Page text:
Red lights or red flags – Sex Tourism in Amsterdam

De Wallen is one of Amsterdam’s famous (or infamous) tourist attractions.  Every year millions visit the city for its canals, nightlife, the Anne Frank house and the red light district. Is that OK?

Welcome to Holland, the Sodom and Gomorra of Europe.
An entire district of the city dedicated to prostitution and sex tourism. What does that look like? 15 year old girls from Africa or Eastern Europe working long nights while pimps collect their earnings at the door. Passports being held by the souteneurs as to ensure none of the girls escape, despite their fear for the police. High rates of – enabled – drug addiction, HIV and no chance of getting medical treatment. Weekly cases of murder, suicide and drug-related-deaths; pimps ruling and ruining the worlds of young women on a daily basis.

Not quite.

Although prostitution in Amsterdam did look like this for longer than we would like to remember, things have changed. Holland has a long tradition of ‘tolerated’ prostitution. Since 2000 however, window prostitution is a legal profession. This means none of the prostitutes or sex workers as some prefer to be addressed, are by definition criminals, and therefore do not need to fear persecution.*

Prostitution is legal; sex workers pay taxes
To be able to work in Amsterdam, a sex worker needs to apply for a permit. The city issues these permits and sex workers have to meet certain qualifications in order to acquire one. For starters, she (of he) needs to be a legal resident, or have a legal working permit. The permits are issued per person, and sex workers are not allowed to be employed in any other way than self-employment. All applicants are interviewed and have to answer a series of questions in order to prevent involvement, of a pimp. A sex worker needs to be registered as a freelancer at the Dutch Chamber of Commerce, and have a legal accountant. The minimum age of a legal sex worker is 21 years. All legal sex workers are listed in a nationwide closed register.

Furthermore the rental of ‘windows’ is strictly regulated. Sex workers can rent a window for a daypart or nightpart only. (Rent in 2016; €100,- for a day, €175,- for a nightpart) Every time she (or he) wants to rent a window she needs to show her passport, money and her Chamber of Commerce registration. The rent company makes a photocopy of her passport and registration every time the sex worker rents a window, in order to show when he is audited. All legal sex workers at the Wallen are freelancers and thus pay taxes. Police carry out strict inspections in order to make sure no illegal prostitution or souteneurs are involved. Also, the liability was moved from the sex workers to the clients: clients are liable when they do business with an illegal sex worker – it is their responsibility to check their age and permit.

The red light district has the lowest criminal rates of Amsterdam
Legalisation has its advantages; sex workers at the Wallen have health insurance, a workers union, their own legal income and one of Amsterdam’s safest districts as their work place. Since prostitution at the Wallen became regulated, police regularly  inspect the area. As a result, there is virtually no violence or criminality in the area. (Unlike other Amsterdam areas – beware!) With the new regulations many windows were closed, and in order to ‘diversify’ the area, former windows were allocated as low-rent artist studios, fashion boutiques, and cafés. Nowadays, since the rent is low, many students have a room at the Wallen.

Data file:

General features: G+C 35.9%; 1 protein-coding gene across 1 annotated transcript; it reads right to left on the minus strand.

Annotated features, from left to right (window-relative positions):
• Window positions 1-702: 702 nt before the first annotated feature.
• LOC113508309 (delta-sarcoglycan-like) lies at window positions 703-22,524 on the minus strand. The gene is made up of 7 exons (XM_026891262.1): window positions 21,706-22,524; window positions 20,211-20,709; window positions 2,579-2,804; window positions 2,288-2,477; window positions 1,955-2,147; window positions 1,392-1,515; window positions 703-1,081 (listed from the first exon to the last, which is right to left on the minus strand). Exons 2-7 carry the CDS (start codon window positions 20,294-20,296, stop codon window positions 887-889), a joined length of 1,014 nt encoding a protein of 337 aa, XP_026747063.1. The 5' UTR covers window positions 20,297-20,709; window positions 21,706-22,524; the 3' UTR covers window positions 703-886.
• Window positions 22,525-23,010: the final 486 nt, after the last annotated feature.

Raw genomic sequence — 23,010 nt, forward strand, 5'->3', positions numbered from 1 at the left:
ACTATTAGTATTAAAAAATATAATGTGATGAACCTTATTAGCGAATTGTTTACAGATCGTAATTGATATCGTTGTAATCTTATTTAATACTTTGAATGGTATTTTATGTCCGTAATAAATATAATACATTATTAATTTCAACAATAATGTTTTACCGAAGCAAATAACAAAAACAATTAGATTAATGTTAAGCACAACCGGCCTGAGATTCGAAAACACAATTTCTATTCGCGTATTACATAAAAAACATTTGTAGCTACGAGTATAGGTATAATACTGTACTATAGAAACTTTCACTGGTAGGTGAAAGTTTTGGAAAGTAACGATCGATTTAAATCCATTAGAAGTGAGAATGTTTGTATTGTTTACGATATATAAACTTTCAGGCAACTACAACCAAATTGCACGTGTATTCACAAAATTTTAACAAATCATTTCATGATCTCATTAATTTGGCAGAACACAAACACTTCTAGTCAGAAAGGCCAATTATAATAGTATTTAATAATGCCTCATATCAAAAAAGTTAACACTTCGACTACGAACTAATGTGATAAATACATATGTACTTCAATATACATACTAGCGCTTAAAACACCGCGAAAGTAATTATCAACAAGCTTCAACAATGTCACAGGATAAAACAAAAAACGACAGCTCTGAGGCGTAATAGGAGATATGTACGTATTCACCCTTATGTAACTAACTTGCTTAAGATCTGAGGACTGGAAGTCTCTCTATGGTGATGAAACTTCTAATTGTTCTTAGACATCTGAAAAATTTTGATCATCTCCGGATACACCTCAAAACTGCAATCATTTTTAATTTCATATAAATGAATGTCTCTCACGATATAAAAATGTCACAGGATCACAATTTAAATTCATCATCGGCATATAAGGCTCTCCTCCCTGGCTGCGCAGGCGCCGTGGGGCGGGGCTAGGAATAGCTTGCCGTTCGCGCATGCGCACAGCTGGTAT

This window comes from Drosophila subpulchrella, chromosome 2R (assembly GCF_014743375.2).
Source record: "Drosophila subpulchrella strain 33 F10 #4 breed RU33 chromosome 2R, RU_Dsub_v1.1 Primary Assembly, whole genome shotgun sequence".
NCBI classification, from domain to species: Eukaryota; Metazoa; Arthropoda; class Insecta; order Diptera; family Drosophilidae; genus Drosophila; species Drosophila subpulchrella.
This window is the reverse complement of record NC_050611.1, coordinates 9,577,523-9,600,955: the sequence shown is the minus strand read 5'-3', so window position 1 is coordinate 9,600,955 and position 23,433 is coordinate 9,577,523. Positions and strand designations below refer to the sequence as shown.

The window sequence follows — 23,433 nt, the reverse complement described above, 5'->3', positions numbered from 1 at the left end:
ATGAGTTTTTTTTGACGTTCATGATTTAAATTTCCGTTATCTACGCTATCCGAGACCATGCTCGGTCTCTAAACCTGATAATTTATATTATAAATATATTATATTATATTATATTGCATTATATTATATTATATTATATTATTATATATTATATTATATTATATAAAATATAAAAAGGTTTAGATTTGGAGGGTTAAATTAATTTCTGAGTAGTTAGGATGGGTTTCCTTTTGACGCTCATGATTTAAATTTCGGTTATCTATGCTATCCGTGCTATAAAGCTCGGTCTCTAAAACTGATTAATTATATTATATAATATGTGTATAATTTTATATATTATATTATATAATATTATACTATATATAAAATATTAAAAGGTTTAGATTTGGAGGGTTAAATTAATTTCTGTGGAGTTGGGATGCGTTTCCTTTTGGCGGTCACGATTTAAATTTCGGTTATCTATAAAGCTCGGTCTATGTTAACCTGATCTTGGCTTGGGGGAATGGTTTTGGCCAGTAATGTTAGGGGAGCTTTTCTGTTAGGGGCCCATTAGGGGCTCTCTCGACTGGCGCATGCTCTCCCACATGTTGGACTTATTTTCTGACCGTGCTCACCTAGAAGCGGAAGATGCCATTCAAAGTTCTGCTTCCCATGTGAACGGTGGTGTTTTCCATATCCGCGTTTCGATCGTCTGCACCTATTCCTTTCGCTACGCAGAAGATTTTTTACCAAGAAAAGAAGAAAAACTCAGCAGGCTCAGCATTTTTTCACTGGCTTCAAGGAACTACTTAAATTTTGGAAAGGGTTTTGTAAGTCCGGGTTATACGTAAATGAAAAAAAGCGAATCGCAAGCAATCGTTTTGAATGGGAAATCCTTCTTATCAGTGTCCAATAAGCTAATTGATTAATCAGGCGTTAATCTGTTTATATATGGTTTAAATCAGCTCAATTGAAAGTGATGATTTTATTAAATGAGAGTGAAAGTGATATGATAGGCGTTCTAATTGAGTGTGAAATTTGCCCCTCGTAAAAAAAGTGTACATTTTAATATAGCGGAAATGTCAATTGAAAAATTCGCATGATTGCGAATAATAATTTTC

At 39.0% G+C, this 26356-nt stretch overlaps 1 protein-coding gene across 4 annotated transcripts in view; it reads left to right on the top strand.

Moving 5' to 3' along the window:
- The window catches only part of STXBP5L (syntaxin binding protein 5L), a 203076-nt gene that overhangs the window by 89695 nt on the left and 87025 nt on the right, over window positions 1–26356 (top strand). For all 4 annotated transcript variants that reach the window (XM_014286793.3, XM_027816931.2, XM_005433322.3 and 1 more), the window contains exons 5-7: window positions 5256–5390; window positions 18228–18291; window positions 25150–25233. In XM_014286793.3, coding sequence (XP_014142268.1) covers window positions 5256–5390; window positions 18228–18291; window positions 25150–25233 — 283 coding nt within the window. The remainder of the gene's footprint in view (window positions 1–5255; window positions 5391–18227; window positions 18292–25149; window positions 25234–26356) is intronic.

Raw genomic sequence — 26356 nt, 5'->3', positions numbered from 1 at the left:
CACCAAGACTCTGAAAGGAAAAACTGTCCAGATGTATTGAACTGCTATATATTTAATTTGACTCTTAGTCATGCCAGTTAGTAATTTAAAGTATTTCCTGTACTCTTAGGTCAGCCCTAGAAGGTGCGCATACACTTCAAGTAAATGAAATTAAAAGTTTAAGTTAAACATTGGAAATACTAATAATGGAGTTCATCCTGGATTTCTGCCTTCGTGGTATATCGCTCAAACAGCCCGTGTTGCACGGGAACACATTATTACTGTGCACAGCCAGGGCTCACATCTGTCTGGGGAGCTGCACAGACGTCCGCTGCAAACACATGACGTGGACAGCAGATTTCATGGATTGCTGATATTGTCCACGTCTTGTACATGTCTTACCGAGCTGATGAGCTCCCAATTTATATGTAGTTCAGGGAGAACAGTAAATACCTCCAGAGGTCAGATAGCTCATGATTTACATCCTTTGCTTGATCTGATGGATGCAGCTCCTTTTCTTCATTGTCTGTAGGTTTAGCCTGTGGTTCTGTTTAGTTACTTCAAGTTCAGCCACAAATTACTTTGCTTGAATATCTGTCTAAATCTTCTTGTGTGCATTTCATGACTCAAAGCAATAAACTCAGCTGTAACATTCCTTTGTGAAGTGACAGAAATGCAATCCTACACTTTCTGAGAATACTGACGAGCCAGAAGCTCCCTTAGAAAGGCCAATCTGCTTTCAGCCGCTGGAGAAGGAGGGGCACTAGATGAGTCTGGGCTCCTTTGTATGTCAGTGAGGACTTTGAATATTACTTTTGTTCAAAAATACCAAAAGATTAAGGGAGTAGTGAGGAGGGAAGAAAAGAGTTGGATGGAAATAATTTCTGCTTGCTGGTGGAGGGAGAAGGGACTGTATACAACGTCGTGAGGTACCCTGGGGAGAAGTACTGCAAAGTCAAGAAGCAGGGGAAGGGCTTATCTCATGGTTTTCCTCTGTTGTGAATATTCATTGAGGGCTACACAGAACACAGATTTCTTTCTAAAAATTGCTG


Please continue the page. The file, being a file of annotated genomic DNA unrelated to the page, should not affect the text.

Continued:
So there is no chance sex workers are being exploited? Unfortunately not; there is always a chance. Neither the city nor the police can control what is going on at home. Sex workers from the Wallen could be forced to give their money to their boyfriends or husbands once they go home. But arguably the Wallen are the one sex workplace in the world where exploitation is least likely.

Visit the Wallen
If you wish to visit the Wallen responsibly, you can. The unique mix of windows, studios, Dutch “coffee shops”, churches, bars and cafes within one of the oldest parts of Amsterdam make up for an interesting area – not only for sex tourists.

Basic Rules for a Wallen visit

  • Sex workers do not want to be photographed.
  • Sex workers are indeed working. Do not interfere with their business – unless you’re a client.
  • Sex workers are human beings like you and me, respect them as such. I.e. do not call them names or treat them like a human zoo.
  • For more info on sex workers and their profession, visit the Prostitution Information Centre located at the Enge Kerksteeg 3, 1012 GV Amsterdam.

*Note: this article is about legal window prostitution in the Amsterdam red light district. Other forms of prostitution in Amsterdam and the Netherlands are still subject to large scale malpractices such as exploitation, drug abuse, and human trafficking. This article does not promote sex tourism.

Written by Jantine Bresser

 

About the author

Helen Jennings

Helen has studied at the Universities of Goldsmiths, Kent, Jyvaskyla (Finland) and The Arctic University of Norway (Tromsø) where she obtained a MA in Indigenous Studies. She has travelled extensively and has lived and worked in Canada, Scandinavia, and South America. Helen is particularly interested in cultural, indigenous, and spiritual tourism, ideas behind sensible ‘regulation’ and is convinced of the value of ethical and sustainable tourism.

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